Initiatives aimed at cutting emissions while encouraging economic development are failing the world’s poorest countries, leading scientists from Oxford University are warning.
They say that payments from rich countries to fund development schemes in poor nations are unequally distributed because investors choose stronger, more stable states like China, India and Brazil instead of much poorer nations such as Chad, Nigeria and Sudan.
In their new paper published in the first issue of the journal Climate and Development, Dr Chuks Okereke and Dr Heike Schroeder analyse the links between carbon cuts, economic development and justice for developing countries.
The paper assesses the existing initiatives for greenhouse gas reductions, such as the ‘Clean Development Mechanism’ (CDM). The CDM is part of the Kyoto climate change treaty and allows industrialised nations with emissions reduction commitments to invest in projects that reduce emissions in developing countries as an alternative to their own countries. These certified emission reduction (CER) credits, are traded and sold, and used by industrialised countries to a meet a part of their emission reduction targets.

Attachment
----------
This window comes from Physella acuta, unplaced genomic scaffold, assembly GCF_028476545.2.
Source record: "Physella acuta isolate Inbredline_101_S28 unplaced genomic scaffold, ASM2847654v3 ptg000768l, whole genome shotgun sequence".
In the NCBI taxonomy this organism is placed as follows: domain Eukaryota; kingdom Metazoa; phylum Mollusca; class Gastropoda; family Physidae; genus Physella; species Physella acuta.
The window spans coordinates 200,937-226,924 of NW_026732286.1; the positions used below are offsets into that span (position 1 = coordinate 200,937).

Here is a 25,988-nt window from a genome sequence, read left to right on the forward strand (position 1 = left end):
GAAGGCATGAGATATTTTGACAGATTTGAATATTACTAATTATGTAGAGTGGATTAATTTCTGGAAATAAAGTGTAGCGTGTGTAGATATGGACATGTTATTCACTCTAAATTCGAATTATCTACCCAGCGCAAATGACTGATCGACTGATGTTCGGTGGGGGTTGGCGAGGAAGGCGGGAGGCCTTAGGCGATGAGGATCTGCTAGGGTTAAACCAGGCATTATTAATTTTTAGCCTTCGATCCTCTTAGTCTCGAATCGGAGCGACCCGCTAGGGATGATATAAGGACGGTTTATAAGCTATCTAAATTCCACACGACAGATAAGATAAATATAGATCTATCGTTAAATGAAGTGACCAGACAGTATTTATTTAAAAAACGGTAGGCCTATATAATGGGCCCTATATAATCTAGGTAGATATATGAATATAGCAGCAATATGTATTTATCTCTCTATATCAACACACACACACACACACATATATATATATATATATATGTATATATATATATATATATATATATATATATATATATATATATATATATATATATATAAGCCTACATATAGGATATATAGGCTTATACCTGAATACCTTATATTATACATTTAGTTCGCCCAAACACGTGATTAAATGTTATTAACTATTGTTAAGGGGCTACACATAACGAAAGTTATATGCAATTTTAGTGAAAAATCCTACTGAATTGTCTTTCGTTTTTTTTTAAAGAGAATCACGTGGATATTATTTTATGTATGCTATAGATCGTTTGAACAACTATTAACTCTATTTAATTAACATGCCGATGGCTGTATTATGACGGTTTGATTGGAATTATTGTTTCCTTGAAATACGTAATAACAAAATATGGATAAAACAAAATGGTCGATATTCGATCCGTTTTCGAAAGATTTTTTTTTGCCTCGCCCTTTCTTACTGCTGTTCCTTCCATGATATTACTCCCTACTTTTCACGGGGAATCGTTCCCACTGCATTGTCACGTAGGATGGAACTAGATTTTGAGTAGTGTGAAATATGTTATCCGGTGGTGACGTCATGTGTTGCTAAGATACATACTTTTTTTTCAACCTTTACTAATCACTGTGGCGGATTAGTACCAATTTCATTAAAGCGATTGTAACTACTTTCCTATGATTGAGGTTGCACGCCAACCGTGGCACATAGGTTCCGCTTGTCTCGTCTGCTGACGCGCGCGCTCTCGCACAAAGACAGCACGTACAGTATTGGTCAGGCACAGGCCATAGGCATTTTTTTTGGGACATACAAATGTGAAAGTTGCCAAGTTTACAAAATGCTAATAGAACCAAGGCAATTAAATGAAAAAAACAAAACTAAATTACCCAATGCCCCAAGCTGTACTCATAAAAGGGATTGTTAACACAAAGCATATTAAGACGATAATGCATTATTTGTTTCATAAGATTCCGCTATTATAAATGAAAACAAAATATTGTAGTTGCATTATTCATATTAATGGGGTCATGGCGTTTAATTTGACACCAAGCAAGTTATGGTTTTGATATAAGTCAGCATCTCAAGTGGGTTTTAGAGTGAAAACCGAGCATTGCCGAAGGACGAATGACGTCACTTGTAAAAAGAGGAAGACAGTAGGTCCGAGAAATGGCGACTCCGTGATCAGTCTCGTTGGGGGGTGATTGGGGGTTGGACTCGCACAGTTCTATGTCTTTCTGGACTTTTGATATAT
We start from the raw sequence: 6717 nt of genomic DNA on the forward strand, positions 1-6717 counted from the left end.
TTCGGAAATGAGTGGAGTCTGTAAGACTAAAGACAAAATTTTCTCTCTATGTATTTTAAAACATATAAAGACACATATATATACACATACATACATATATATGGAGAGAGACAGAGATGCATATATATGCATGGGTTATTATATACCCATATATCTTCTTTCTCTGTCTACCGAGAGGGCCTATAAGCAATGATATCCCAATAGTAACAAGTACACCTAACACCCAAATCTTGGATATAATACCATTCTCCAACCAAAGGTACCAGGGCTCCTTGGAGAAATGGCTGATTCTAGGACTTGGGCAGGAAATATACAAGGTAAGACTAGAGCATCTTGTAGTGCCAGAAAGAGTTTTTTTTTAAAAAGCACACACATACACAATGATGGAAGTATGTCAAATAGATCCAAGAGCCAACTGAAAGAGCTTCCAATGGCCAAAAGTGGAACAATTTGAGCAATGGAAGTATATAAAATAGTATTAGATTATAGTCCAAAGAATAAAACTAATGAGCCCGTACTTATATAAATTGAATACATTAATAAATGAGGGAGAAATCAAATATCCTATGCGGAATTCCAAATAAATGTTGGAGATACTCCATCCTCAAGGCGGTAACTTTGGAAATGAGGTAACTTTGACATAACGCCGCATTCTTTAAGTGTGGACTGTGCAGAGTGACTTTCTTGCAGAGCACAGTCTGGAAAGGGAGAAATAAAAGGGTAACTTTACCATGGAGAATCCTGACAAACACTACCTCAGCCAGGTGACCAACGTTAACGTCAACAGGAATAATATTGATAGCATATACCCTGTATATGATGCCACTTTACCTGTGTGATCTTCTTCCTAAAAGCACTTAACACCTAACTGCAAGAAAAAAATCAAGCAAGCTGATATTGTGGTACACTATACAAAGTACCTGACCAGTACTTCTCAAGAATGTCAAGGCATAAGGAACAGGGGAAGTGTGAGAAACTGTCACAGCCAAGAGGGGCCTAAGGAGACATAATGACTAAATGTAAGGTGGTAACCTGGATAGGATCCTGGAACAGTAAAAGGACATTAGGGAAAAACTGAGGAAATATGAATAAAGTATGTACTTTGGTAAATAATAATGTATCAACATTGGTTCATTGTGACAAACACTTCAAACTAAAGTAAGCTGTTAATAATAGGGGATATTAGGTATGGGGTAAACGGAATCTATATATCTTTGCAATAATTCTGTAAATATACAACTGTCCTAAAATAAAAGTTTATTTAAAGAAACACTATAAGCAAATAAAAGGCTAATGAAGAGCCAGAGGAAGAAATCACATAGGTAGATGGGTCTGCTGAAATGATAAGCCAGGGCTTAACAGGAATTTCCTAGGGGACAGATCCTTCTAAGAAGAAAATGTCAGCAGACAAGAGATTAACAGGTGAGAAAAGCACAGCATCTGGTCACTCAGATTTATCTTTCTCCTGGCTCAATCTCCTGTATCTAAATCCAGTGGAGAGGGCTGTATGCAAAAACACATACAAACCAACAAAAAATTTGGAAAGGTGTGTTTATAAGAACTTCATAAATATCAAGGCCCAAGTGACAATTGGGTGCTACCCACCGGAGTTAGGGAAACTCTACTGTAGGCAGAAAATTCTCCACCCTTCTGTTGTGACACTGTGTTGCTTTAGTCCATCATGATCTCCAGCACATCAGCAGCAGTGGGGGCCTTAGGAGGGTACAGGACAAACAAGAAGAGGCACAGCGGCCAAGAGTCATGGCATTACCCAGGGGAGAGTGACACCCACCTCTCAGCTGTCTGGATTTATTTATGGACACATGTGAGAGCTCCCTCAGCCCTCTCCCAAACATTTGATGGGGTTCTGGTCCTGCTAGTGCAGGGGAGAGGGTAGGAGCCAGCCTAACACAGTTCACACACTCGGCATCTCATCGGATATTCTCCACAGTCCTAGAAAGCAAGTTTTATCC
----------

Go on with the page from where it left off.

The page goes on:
The paper calls into question the effectiveness of these initiatives and is calling for a ‘climate justice development’ fund to be established to pay for climate change adaptation and low carbon development in poor countries, and provide insurance for investors. The scientists add that the post-Kyoto climate change agreement should be more closely tied to world trade and other international treaties.
Dr Okereke, from the Smith School of Enterprise and the Environment, said: ‘The current system isn’t working because it lumps too many countries together and ignores the socio-economic gulfs between them. Measures that were intended for all developing countries have ended up helping only a few. Investors only invest where they know they’ll get a return and in many cases, rich governments and private investors have been put off by political turbulence in the countries that most need help.
‘This new fund would help solve that problem. It would target the poorest and most vulnerable nations and provide insurance against political turbulence and misuse. The post-Kyoto treaty must emphasise low carbon development without neglecting adaptation; at the moment, the reverse is the case,' said Dr Schroeder, from the Environmental Change Institute.
‘Developed countries have failed the developing world on climate change. We are now looking to key developing countries like China, Mexico and Brazil to demonstrate leadership on this important issue. And they are.’
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